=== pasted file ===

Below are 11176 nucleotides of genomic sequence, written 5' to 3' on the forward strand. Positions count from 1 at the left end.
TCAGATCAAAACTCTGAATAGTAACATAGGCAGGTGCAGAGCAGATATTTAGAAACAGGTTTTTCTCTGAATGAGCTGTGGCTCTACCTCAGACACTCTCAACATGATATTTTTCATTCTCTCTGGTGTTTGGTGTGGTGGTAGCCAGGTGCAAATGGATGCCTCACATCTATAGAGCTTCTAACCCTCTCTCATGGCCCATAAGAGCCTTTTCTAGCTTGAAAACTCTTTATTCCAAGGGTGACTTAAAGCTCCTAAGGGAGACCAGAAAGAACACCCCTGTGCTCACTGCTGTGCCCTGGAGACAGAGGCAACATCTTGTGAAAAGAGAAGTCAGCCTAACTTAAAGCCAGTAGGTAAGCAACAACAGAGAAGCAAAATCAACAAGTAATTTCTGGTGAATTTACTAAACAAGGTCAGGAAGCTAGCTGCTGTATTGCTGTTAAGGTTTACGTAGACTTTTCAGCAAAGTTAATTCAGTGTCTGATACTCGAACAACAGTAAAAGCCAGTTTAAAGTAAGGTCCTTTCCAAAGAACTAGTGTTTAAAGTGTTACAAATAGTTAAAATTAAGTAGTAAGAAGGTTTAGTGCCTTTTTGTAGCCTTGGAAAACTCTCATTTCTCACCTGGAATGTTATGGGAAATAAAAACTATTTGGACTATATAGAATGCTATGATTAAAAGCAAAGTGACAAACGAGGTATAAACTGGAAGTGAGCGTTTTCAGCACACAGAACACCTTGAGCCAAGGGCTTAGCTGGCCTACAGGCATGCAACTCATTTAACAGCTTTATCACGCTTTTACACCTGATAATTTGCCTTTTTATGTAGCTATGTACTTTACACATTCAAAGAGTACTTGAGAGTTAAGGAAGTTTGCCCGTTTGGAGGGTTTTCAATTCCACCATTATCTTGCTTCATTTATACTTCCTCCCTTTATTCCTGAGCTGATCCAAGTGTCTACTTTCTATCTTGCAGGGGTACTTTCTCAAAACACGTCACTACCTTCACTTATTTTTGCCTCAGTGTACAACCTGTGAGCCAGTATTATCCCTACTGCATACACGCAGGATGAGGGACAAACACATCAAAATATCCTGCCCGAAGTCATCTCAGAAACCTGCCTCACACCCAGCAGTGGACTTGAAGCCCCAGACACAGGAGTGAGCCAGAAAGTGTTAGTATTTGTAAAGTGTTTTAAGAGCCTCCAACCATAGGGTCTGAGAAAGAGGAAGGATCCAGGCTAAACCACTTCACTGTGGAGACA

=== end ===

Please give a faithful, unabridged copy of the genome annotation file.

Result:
Below are 11176 nucleotides of genomic sequence, written 5' to 3' on the forward strand. Positions count from 1 at the left end.
TCAGATCAAAACTCTGAATAGTAACATAGGCAGGTGCAGAGCAGATATTTAGAAACAGGTTTTTCTCTGAATGAGCTGTGGCTCTACCTCAGACACTCTCAACATGATATTTTTCATTCTCTCTGGTGTTTGGTGTGGTGGTAGCCAGGTGCAAATGGATGCCTCACATCTATAGAGCTTCTAACCCTCTCTCATGGCCCATAAGAGCCTTTTCTAGCTTGAAAACTCTTTATTCCAAGGGTGACTTAAAGCTCCTAAGGGAGACCAGAAAGAACACCCCTGTGCTCACTGCTGTGCCCTGGAGACAGAGGCAACATCTTGTGAAAAGAGAAGTCAGCCTAACTTAAAGCCAGTAGGTAAGCAACAACAGAGAAGCAAAATCAACAAGTAATTTCTGGTGAATTTACTAAACAAGGTCAGGAAGCTAGCTGCTGTATTGCTGTTAAGGTTTACGTAGACTTTTCAGCAAAGTTAATTCAGTGTCTGATACTCGAACAACAGTAAAAGCCAGTTTAAAGTAAGGTCCTTTCCAAAGAACTAGTGTTTAAAGTGTTACAAATAGTTAAAATTAAGTAGTAAGAAGGTTTAGTGCCTTTTTGTAGCCTTGGAAAACTCTCATTTCTCACCTGGAATGTTATGGGAAATAAAAACTATTTGGACTATATAGAATGCTATGATTAAAAGCAAAGTGACAAACGAGGTATAAACTGGAAGTGAGCGTTTTCAGCACACAGAACACCTTGAGCCAAGGGCTTAGCTGGCCTACAGGCATGCAACTCATTTAACAGCTTTATCACGCTTTTACACCTGATAATTTGCCTTTTTATGTAGCTATGTACTTTACACATTCAAAGAGTACTTGAGAGTTAAGGAAGTTTGCCCGTTTGGAGGGTTTTCAATTCCACCATTATCTTGCTTCATTTATACTTCCTCCCTTTATTCCTGAGCTGATCCAAGTGTCTACTTTCTATCTTGCAGGGGTACTTTCTCAAAACACGTCACTACCTTCACTTATTTTTGCCTCAGTGTACAACCTGTGAGCCAGTATTATCCCTACTGCATACACGCAGGATGAGGGACAAACACATCAAAATATCCTGCCCGAAGTCATCTCAGAAACCTGCCTCACACCCAGCAGTGGACTTGAAGCCCCAGACACAGGAGTGAGCCAGAAAGTGTTAGTATTTGTAAAGTGTTTTAAGAGCCTCCAACCATAGGGTCTGAGAAAGAGGAAGGATCCAGGCTAAACCACTTCACTGTGGAGACA